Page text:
Bucovina – historic region from Northern Romania; it was part of the historic principality of Moldavia until the Austrians annexed it in the XVIII century (when it was renamed “Bukovina”).
Prince of Moldavia Grigore III opposed the annexation and was soon assassinated following a secret deal between Austrians and Ottomans. His funeral stone says: “Branch of the famous Ghiculeşti family, from which
I, Gregorie, Noble lord of the Dacians,
Born in piety from ancestors such as them,
My body is now covered by this adorned stone,
Being kidnapped by death before my time,
But now- in heavenly places I live”
During the Austrian occupation, the region was colonized with Ruthenians (Ukrainains), Jews (from Poland), Germans and Poles of Galicia. The authorities offered them fertile land and construction materials, no taxes and exemption from military service. The Romanians were removed from administration and replaced with Jews and Germans, who had higher privileges than all others.
In 1918 after the fall of Austro-Hungarian empire, Bukovina became part of Greater Romania.
In 1939, under the Ribbentrop-Molotov pact (secret agreement between Stalin and Hitler), the northern half of Bucovina (together with Bassarabia – today the country of Moldova) were ceased to USSR. It was briefly liberated by the Romanian army before the Red Army re-occupied it. Before the Soviet invasion, the Nazis “repatriated” ethnic Germans living in Bukovina in order to protect them from the secretly agreed Soviet invasion. After the Soviet 1940 invasion of northern Bukovina – deportations, executions and other violations occurred similar to those in Bessarabia. The Soviet oppression and communist threat lead to the formation of partisan groups hidden in the mountains – read about them here.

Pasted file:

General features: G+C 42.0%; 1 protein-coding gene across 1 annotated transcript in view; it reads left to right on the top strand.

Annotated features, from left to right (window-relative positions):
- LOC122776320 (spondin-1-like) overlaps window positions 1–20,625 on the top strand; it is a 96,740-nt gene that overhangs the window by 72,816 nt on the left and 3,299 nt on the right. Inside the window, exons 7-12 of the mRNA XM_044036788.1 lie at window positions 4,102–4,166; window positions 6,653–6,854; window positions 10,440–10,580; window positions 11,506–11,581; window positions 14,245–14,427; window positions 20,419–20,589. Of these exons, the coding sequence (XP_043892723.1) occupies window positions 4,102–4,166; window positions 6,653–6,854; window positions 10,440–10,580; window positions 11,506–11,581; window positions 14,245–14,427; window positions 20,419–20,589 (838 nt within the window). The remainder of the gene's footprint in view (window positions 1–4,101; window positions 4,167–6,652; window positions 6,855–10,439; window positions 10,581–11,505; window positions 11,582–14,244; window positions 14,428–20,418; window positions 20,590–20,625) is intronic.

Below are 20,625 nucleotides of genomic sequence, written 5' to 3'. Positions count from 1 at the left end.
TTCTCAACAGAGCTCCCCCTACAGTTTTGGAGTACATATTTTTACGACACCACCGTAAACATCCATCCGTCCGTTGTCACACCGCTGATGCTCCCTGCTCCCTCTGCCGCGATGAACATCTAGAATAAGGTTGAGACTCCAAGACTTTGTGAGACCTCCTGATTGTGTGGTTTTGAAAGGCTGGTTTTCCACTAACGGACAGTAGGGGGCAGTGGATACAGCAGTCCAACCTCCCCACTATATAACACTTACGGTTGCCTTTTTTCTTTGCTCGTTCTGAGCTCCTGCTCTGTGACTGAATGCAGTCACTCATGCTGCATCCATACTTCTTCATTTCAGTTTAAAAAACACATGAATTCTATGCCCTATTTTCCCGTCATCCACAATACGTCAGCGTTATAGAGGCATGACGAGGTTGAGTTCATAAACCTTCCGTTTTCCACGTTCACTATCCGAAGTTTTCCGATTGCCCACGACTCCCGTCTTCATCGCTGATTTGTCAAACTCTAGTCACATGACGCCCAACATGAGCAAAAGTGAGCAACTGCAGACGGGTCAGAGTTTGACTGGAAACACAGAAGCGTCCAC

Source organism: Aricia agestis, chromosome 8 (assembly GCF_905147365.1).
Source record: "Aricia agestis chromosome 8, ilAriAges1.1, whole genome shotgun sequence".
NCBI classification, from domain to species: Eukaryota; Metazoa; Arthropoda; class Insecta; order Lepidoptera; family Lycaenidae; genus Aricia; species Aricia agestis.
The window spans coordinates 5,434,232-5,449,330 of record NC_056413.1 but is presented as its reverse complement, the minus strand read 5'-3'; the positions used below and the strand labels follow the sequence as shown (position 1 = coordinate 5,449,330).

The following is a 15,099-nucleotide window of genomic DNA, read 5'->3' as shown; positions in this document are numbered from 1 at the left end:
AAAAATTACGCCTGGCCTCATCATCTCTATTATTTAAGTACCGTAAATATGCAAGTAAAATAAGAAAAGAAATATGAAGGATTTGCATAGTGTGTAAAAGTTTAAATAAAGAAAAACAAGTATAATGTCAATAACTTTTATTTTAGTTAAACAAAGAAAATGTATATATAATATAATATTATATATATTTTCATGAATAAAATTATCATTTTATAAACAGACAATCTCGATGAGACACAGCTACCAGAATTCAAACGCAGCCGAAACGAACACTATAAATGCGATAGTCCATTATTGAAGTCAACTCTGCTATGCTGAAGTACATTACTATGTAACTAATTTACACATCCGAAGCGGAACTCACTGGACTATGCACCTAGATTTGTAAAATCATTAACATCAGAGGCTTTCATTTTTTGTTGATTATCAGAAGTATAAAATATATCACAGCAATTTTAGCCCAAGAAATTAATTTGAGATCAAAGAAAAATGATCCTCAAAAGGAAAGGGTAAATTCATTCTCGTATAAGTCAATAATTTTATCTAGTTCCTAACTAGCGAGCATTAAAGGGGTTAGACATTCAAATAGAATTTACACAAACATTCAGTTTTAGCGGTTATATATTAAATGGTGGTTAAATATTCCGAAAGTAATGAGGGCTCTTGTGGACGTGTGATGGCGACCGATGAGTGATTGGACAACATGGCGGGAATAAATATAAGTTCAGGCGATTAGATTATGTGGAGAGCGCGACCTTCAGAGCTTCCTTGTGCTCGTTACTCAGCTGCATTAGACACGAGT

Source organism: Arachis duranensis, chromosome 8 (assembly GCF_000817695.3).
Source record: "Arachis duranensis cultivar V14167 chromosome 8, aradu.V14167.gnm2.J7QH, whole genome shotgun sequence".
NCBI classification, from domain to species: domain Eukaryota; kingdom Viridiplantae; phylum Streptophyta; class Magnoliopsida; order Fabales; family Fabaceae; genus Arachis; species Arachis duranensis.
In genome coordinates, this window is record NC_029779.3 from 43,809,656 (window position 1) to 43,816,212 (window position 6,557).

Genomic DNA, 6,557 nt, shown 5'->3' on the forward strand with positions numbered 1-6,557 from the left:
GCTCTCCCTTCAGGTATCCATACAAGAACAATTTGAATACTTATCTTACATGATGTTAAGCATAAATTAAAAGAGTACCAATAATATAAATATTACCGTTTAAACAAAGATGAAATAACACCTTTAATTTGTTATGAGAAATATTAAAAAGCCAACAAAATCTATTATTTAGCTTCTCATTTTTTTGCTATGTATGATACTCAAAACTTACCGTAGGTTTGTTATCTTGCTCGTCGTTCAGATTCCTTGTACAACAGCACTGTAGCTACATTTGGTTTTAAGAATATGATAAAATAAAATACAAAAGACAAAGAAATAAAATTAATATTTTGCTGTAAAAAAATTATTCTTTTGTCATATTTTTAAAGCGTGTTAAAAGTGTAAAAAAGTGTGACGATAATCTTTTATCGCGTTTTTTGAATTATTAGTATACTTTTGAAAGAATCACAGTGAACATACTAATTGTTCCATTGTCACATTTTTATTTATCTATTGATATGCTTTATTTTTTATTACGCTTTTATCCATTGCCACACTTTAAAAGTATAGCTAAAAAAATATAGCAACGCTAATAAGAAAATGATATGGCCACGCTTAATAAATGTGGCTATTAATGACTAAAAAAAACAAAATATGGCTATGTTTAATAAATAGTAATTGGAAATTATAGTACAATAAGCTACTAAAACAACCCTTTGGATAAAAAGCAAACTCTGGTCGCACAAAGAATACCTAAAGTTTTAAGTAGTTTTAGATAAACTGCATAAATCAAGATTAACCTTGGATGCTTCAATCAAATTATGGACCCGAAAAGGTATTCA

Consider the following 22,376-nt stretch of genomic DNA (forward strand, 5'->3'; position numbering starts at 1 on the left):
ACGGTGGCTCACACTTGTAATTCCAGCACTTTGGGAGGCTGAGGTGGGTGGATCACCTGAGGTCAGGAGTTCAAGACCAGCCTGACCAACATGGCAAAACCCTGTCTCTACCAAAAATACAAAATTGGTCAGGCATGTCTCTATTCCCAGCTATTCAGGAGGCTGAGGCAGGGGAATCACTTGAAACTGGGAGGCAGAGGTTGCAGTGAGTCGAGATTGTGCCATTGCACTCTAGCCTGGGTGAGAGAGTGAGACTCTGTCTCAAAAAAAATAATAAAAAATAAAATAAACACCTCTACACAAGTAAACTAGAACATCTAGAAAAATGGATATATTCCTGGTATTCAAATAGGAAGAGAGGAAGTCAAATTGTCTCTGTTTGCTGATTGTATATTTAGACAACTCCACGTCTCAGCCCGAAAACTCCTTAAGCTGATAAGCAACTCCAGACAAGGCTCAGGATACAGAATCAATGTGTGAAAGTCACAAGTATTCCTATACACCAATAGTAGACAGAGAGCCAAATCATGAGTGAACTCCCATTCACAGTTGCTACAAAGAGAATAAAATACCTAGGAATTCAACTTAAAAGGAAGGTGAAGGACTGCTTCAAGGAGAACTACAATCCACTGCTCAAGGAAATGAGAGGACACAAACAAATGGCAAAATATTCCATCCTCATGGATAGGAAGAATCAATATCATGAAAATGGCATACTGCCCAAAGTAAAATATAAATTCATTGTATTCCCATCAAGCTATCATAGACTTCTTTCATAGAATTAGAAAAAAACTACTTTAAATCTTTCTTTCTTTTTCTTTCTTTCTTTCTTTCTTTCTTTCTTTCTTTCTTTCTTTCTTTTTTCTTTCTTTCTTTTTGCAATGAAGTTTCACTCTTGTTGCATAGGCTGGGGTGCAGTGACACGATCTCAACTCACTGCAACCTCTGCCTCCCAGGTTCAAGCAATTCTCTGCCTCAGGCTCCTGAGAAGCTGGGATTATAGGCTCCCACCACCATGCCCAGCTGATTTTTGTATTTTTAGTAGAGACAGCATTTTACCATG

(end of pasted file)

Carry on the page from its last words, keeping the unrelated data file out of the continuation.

After 1991, northern Bucovina (which had been part of Soviet Ukraine) became part of the independent state of Ukraine, which lead to permanent division of the historic region of Bucovina, which unlike Bessarabia (today’s country of Moldova), was almost completely absorbed and Slavicized.
Below is the southern half of historic Bukovina, located in Romania.
In 1862, emperor Franz Joseph I upon arriving in the newly autonomous state of Bukovina, described it in the following words: “Part of the old Dacia, the land was called during the reign local lords the Moldova Upper Country, and then Bukovina. Inhabited by Dacians and then the colony of Trajan, it was traversed during the migrations by the Goths, Gepids, Huns, Avars, Magyars, Tartars and nations who have left only traces of terror and destruction. For almost a millennium, the local people have had to save their lives, customs and language. “
Bucovina shepherd dog (ciobanesc de Bucovina) – dog native to the region